Best Selling Books in Social Sciences - Demography

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release date: Aug 22, 2017
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iGen: Why Today's Super-Connected Kids Are Growing Up Less Rebellious, More Tolerant, Less Happy--and Completely Unprepared for Adulthood--and What That Means for the Rest of Us
A highly readable and entertaining first look at how today’s members of iGen—the children, teens, and young adults born in the mid-1990s and later—are vastly different from their Millennial predecessors, and from any other generation, from the renowned psychologist and author of Generation Me.

With generational divides wider than ever, parents, educators, and employers have an urgent need to understand today’s rising generation of teens and young adults. Born in the mid-1990s to the mid-2000s and later, iGen is the first generation to spend their entire adolescence in the age of the smartphone. With social media and texting replacing other activities, iGen spends less time with their friends in person—perhaps why they are experiencing unprecedented levels of anxiety, depression, and loneliness.

But technology is not the only thing that makes iGen distinct from every generation before them; they are also different in how they spend their time, how they behave, and in their attitudes toward religion, sexuality, and politics. They socialize in completely new ways, reject once sacred social taboos, and want different things from their lives and careers. More than previous generations, they are obsessed with safety, focused on tolerance, and have no patience for inequality. iGen is also growing up more slowly than previous generations: eighteen-year-olds look and act like fifteen-year-olds used to.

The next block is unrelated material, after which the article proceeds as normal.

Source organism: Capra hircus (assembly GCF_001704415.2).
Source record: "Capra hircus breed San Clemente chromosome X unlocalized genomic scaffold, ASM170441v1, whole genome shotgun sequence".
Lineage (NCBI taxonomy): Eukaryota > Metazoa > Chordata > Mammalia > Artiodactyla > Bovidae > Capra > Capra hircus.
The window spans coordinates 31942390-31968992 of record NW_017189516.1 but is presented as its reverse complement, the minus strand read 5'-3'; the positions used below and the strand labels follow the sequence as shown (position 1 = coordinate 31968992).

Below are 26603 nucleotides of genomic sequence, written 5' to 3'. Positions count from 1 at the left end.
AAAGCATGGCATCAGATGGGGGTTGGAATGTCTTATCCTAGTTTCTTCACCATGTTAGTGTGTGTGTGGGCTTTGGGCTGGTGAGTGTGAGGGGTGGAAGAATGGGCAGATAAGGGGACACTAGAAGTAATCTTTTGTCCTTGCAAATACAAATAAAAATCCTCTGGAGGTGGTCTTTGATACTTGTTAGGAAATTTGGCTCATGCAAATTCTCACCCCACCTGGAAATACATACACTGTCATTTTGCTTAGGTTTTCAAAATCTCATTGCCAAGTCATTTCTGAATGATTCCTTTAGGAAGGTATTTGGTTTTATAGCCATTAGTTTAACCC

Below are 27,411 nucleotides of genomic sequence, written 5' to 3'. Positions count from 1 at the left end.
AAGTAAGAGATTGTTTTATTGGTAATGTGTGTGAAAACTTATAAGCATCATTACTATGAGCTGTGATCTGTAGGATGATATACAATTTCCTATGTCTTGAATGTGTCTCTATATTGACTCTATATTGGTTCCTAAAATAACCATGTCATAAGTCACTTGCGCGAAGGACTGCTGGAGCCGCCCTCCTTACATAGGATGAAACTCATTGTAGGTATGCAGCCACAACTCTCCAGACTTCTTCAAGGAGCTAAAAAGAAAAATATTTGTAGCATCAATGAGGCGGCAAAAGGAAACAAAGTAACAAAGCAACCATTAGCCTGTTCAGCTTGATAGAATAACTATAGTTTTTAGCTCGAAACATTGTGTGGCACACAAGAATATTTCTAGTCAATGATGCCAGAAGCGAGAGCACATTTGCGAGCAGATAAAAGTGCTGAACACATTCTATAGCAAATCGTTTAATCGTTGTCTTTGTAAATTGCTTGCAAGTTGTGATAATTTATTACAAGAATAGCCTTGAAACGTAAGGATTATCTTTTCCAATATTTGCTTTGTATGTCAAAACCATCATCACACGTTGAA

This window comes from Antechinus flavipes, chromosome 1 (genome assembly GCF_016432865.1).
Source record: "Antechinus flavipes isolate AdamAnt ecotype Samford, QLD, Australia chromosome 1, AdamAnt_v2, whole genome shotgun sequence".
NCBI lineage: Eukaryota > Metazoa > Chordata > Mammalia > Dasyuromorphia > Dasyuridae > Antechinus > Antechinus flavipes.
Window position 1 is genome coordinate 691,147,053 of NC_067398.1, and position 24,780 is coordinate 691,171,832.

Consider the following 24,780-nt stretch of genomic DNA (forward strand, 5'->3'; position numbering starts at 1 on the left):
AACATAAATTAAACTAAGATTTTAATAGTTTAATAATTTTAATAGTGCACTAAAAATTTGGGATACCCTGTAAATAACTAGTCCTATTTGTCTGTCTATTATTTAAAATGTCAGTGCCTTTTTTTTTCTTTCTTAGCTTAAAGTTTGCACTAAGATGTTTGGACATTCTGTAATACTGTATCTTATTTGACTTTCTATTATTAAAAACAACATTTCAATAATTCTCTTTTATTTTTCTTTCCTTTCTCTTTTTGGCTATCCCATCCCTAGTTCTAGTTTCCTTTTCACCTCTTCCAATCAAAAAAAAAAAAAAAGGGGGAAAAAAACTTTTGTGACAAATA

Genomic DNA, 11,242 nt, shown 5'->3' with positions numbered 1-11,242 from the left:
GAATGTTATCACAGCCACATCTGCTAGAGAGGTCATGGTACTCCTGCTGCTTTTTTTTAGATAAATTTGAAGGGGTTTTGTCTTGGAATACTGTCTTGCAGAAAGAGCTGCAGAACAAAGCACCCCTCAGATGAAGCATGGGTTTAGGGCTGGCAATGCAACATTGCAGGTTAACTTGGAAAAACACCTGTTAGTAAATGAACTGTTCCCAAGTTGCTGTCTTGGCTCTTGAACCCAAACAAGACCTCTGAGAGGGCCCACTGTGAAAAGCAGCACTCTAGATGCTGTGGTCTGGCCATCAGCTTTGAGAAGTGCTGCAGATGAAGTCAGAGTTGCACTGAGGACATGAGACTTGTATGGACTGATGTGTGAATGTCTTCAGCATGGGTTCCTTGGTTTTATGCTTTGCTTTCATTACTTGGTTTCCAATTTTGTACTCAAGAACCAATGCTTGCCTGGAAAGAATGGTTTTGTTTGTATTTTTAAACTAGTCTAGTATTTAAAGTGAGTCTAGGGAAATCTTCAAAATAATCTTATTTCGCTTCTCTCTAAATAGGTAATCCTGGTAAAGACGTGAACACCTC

As this new group of young people grows into adulthood, we all need to understand them: Friends and family need to look out for them; businesses must figure out how to recruit them and sell to them; colleges and universities must know how to educate and guide them. And members of iGen also need to understand themselves as they communicate with their elders and explain their views to their older peers. Because where iGen goes, so goes our nation—and the world.
release date: Nov 15, 2017
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Demographics and the Demand for Higher Education

Higher education faces a looming demographic storm. Decades-long patterns in fertility, migration, and immigration persistently nudge the country toward the Hispanic Southwest. As a result, the Northeast and Midwest―traditional higher education strongholds―expect to lose 5 percent of their college-aged populations between now and the mid-2020s. Furthermore, and in response to the Great Recession, child-bearing has plummeted. In 2026, when the front edge of this birth dearth reaches college campuses, the number of college-aged students will drop almost 15 percent in just 5 years.

In Demographics and the Demand for Higher Education, Nathan D. Grawe has developed the Higher Education Demand Index (HEDI), which relies on data from the 2002 Education Longitudinal Study (ELS) to estimate the probability of college-going using basic demographic variables. Analyzing demand forecasts by institution type and rank while disaggregating by demographic groups, Grawe provides separate forecasts for two-year colleges, elite institutions, and everything in between. The future demand for college attendance, he argues, depends critically on institution type. While many schools face painful contractions, for example, demand for elite schools is expected to grow by more than 15 percent in future years.

Essential for administrators and trustees who are responsible for recruitment, admissions, student support, tenure practices, facilities construction, and strategic planning, this book is a practical guide for navigating coming enrollment challenges.

release date: Jan 10, 1996
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The Bell Curve: Intelligence and Class Structure in American Life (A Free Press Paperbacks Book)
The controversial book linking intelligence to class and race in modern society, and what public policy can do to mitigate socioeconomic differences in IQ, birth rate, crime, fertility, welfare, and poverty.
release date: Aug 07, 2001
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Bowling Alone: The Collapse and Revival of American Community
Once we bowled in leagues, usually after work—but no longer. This seemingly small phenomenon symbolizes a significant social change that Robert Putnam has identified in this brilliant volume, which The Economist hailed as “a prodigious achievement.”